By Dave Newport
We can easily be seen as the white people from a white-privileged campus assuaging our guilt by giving away hand me downs to the needy, using them to feel better about ourselves.
Following The Death of Campus Sustainability published here in February, a couple months ago I covered a hierarchy of sustainability evolution on campus in order to better understand how and with whom to work on sustainability activities. Reaction was generally positive and encouraged more dialogue amongst us all.
Both previous blogs highlighted how the lack of social justice outcomes as principal elements in campus sustainability are threatening the viability of this movement.
This short blog is about a technique to revitalize sustainability efforts by adding social benefits to conservation programs. The technique goes like this:
By definition, conservation programs (recycling, energy efficiency, etc) conserve something, thereby creating an asset. That asset can be money, material, human resources, information, etc.
An approach we have tried—and sometimes works-- is to look for ways to channel those conserved assets into social benefits for worthy under-resourced populations.
Once upon a time, we just recycled computers. We collected them and shipped them to a recycler who dismantled them into their recyclable components and sold those materials to market. We made sure they weren’t shipped to nefarious vendors in developing nations where they were dismantled inappropriately. We envisioned the materials safely coming back to life as new computers. Life was simple.
Then one day our recycling guru Jack DeBell had another idea. Let’s go through this vast pile of stuff, mix and match the good parts, fix them up to working computers again, and put them into the hands of worthy under-resourced people. Classic reuse.
Now we have a sophisticated program where numerous computers are restored to state of the art, put into the hands of worthy under-resourced middle and high school students who have earned them, and together with college student mentors, they can use them to enhance their knowledge and academic achievement.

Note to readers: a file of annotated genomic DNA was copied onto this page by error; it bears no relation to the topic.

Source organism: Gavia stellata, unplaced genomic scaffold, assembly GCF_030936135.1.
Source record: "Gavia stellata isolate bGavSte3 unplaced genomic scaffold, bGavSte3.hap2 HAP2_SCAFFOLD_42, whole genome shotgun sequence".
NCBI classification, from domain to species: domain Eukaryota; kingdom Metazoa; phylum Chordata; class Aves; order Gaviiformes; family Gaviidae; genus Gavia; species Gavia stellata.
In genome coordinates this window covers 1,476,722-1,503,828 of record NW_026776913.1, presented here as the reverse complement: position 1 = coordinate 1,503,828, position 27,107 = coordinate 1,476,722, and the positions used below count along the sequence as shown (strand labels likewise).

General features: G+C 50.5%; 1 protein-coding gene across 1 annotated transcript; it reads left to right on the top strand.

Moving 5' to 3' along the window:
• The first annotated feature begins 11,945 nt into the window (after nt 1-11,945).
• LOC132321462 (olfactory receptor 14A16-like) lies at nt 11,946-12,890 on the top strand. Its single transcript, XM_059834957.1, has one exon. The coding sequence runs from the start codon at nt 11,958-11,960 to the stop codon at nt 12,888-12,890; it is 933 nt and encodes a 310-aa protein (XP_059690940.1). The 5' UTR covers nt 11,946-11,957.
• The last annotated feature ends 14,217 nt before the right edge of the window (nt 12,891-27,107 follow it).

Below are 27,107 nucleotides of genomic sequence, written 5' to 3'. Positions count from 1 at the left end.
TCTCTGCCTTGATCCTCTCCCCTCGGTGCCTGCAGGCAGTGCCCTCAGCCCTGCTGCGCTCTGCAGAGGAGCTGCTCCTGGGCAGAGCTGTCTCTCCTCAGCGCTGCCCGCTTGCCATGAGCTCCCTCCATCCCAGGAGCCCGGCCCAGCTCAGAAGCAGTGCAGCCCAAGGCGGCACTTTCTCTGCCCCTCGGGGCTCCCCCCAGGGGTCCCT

We conserved materials, created an asset, then redistributed those assets in a socially beneficial way. All three legs of the sustainability stool are well represented. The Computers to Youth Program is a screaming success.
This is probably not a new idea or particularly innovative--but it highlights a connection we needed to make with people that had gone under developed. Wish I had fifty examples like CTY.
We have added benefits to a vehicle offset program that funded bus passes for the needy, a compost program that helps grow food for the hungry, a weatherization program that tried to bundle social services together with CFLs. Results for all: mixed.
We struggled at first until we confronted a reality:
unearned benefits are under-appreciated.
So that this blog doesn’t sound like a brag sheet (my resume) here’s where this approach has failed:
Some fraternities were helped with energy conservation upgrades and outreach on condition that they would donate a portion of the saved dollars to the community philanthropy of their choice. They chose rape awareness and alcohol abuse programs. So far so good. Likewise, the philanthropic motivation worked; they turned off lights and saved money. I bragged how we had put a face on sustainability. However, the frats donated a little bit of the money once, then forgot about it…and energy consumption went back up. Not sustainable.
Likewise, even with Computer to Youth, we struggled at first until we confronted a reality: unearned benefits are under-appreciated. When CTY first started, there was an air of Christmas about it. Freebies. We noted that some students receiving the computers were happy but, dare I say it, perhaps a little resentful.